Why bathroom scales don't tell the truth

Like it or not, you probably have a firm idea in your head of how much you weigh. It’s a number that can feel all-important, especially when you finally reach a target weight or realise with dismay that it’s crept up higher than you’d like. So if you got that number from your bathroom scales, the chances are it’s totally wrong.

Nothing can wreck a good attitude or motivation like those numbers on the scale, so don’t let them take over or break you down and knock your confidence.

There are four major reasons why the numbers on your scales are not a true reflection of your weight loss:


🦋 Menstrual cycle. Bloating, cramps, swelling, mood swings, cravings, binge eating, and yes, weight gain! And of course water retention. During your menstrual cycle our bodies hold onto fluids like a drought is coming and the best advice is not to weigh yourself at this time.

🦋 The weight of food. The optimal time to weigh yourself is first thing in the morning, when you don’t have any food or liquids in your system. Everything you ingest not only has calories, but it also has some weight to it. The lowest calorie foods can sometimes be the heaviest! You will weigh more after taking in large amounts of fluid and weigh less after a big effort in which your body perspires.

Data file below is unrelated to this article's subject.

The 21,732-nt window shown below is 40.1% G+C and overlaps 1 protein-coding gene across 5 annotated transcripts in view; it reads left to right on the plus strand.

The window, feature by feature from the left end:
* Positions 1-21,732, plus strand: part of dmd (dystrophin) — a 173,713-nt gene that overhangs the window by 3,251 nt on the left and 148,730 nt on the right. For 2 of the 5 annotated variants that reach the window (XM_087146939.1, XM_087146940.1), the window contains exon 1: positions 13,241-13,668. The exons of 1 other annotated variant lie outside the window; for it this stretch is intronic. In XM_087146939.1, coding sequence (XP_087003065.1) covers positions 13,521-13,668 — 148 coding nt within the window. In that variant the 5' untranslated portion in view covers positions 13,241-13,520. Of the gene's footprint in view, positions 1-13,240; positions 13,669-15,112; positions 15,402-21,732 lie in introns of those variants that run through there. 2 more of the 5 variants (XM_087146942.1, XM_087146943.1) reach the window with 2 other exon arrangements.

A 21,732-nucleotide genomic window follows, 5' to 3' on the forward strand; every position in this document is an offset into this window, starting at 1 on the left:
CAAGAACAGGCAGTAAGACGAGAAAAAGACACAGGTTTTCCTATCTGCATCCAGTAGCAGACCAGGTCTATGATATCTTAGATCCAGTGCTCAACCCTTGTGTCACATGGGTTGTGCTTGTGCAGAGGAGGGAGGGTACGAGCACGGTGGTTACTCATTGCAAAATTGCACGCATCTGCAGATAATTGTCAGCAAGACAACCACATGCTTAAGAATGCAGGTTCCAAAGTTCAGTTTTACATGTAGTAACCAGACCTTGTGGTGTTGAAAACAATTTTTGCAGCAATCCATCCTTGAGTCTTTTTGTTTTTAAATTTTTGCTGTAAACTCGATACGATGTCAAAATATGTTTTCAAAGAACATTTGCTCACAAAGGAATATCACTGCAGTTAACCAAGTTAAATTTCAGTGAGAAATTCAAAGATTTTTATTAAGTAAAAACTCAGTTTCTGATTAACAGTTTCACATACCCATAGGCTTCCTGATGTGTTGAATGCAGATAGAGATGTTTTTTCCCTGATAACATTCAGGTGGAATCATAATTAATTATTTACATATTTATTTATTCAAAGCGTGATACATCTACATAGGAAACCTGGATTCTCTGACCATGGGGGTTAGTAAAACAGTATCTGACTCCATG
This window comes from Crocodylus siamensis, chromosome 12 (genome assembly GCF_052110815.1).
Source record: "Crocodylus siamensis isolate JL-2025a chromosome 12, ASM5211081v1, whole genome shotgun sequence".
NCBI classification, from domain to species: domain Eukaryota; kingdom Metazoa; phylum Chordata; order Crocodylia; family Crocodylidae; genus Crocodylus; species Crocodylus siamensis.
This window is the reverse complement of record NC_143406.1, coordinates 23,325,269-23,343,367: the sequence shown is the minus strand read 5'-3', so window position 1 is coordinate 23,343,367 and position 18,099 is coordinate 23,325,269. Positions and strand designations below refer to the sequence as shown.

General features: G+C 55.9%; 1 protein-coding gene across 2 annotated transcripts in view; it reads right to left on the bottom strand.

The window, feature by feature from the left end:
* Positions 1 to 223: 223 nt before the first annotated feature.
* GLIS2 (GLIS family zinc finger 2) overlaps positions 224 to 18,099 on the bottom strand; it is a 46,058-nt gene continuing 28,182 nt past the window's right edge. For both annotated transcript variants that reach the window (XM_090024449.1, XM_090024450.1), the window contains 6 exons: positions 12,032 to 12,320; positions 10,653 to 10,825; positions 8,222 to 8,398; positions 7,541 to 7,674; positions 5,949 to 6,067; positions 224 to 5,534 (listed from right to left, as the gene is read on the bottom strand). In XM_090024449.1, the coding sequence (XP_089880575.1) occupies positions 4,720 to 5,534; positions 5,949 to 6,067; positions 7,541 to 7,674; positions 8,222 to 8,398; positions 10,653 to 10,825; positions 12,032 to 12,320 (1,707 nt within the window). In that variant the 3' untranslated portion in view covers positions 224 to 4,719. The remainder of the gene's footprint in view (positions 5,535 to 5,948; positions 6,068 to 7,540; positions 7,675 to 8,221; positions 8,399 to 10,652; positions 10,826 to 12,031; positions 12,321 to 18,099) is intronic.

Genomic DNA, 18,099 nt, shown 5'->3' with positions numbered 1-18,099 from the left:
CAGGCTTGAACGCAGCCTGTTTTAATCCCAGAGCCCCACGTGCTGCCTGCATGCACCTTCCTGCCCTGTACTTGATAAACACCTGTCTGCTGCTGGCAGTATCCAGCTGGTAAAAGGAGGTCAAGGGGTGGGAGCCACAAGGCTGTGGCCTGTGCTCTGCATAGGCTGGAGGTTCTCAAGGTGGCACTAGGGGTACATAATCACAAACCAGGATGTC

🦋 Waste in your system. We are constantly carrying around bodily waste. This is the waste that has been in your colon and small intestine for a long time. As the waste builds up in your digestive tract, it will cause you to weigh more on the scale. You may have heard of people losing a few pounds after doing a colon cleanse. Well, they didn’t lose body-fat weight; they lost waste. While a colon cleanse isn’t for everyone, increasing the amount of fibre in your diet to flush your waste system also can give a similar effect.

🦋 Lean muscle tissue. As you start doing exercise and light weight-bearing exercise you will gain more lean muscle tissue, which weighs more than fat. So you may actually gain weight. Even though the numbers on the scale may not be moving, it doesn’t mean that you’re not getting smaller. Muscle is more dense than fat, so it takes up less space. You can be in a smaller pants size, but still not be any lighter on the scale.


Now that you know that the scales do tell the occasional fib, and that weight is only a number, you can view your weight fluctuations with a less critical eye. No matter what the scales say, make an effort to tell yourself that you've got this and you're on the right track. 




xx The Tammy Fit Team